Beauty brands cannot get enough of indigenous African ingredients. But which are the most popular, why are they so in demand and how are growers on the continent benefitting?
Many of the ingredients coming out of Africa are upcycled to meet consumer demand
The precious cargo? Frankincense resin, gathered by Lemaseyo from the Boswellia trees located 15 minutes from the collector’s homestead.
Arbor Oils will distil the resin to produce pure frankincense oil that is then shipped around the world and formulated into premium skin care ranges, or sold in small bottles for aromatherapy use.
The demand for frankincense oil provides Lemaseyo and others in the region with a reliable source of income that is especially precious in years of drought when the arid land produces very little via which to earn a living.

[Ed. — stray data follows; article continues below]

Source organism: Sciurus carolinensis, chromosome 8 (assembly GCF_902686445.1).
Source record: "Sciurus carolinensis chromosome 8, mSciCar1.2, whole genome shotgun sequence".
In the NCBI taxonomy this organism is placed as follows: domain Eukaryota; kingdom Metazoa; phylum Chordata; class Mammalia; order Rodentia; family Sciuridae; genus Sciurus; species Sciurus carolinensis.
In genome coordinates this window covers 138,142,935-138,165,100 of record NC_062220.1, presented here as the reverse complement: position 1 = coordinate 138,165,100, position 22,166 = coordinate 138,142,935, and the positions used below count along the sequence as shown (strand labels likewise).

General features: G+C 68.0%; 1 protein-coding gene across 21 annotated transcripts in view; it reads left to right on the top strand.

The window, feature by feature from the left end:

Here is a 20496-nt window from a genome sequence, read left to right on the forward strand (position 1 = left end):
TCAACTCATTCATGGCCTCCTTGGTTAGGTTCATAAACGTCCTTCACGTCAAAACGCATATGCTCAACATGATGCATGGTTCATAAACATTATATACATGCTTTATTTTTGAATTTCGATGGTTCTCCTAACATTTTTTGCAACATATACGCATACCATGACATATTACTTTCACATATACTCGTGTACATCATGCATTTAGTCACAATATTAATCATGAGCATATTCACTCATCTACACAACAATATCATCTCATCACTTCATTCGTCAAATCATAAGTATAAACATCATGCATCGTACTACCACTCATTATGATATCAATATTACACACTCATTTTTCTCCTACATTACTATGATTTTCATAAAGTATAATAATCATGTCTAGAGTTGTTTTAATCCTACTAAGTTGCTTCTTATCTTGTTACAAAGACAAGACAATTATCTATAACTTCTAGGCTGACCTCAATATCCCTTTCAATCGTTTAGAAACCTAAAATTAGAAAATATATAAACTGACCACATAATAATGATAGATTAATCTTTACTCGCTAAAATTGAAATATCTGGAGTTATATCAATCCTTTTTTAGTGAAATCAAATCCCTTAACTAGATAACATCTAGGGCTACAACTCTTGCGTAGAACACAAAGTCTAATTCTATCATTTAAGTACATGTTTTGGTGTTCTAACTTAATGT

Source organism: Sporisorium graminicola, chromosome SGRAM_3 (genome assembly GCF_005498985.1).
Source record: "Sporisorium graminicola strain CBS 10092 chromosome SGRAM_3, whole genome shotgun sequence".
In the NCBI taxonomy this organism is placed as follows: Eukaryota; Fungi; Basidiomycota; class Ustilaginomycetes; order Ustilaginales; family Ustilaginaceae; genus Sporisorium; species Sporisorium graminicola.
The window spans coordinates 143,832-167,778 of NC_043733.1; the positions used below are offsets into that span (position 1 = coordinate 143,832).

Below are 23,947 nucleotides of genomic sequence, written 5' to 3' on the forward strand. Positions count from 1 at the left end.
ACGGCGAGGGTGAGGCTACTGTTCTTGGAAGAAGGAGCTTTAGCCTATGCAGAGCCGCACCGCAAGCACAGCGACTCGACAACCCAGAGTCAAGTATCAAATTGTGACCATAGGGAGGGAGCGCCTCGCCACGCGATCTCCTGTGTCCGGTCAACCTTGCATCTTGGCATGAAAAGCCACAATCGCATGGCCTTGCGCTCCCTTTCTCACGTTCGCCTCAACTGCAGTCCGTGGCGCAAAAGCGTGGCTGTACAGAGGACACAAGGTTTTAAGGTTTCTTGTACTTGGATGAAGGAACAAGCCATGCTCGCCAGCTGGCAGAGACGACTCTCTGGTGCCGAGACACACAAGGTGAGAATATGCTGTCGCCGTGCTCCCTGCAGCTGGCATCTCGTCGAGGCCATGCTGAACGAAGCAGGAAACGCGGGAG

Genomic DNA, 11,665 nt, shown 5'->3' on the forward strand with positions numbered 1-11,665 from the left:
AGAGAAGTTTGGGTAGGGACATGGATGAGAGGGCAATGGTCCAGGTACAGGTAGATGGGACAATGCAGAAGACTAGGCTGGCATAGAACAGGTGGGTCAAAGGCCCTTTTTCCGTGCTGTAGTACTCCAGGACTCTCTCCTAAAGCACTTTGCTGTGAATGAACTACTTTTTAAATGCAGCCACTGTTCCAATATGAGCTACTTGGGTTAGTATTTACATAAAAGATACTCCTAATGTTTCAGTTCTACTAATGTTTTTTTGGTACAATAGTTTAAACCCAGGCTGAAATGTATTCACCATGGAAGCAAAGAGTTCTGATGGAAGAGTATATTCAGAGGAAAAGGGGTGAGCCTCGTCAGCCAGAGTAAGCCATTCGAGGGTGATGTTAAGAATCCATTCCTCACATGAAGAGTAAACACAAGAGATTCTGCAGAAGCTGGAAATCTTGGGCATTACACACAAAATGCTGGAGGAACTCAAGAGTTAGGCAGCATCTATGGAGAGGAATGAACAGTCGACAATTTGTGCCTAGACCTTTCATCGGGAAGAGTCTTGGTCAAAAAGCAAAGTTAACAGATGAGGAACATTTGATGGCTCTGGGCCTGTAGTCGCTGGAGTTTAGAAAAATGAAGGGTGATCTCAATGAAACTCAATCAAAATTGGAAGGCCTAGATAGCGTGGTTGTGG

This example of communities establishing an income from local natural resources making their way into cosmetic products is repeated throughout Africa.
From neroli oil extracted from the bitter orange trees harvested in Tunisia through to the rosehip seeds collected throughout landlocked Lesotho, cosmetic ingredients are sourced across the breadth of the continent and are a significant socioeconomic contributor.
By far the most well-established ingredients out of Africa for the cosmetics industry are oils: essential oils, commodity base and specialty oils. Argan oil has seen a great surge in popularity since the early noughties to become one of Africa’s most celebrated cosmetic ingredients.
Produced from the kernels of the argan tree found in the Souss Valley of Morocco, the oil is rich in antioxidants, tocopherol and fatty acids, and can be used in many different applications including lip care, nail care and skin care.
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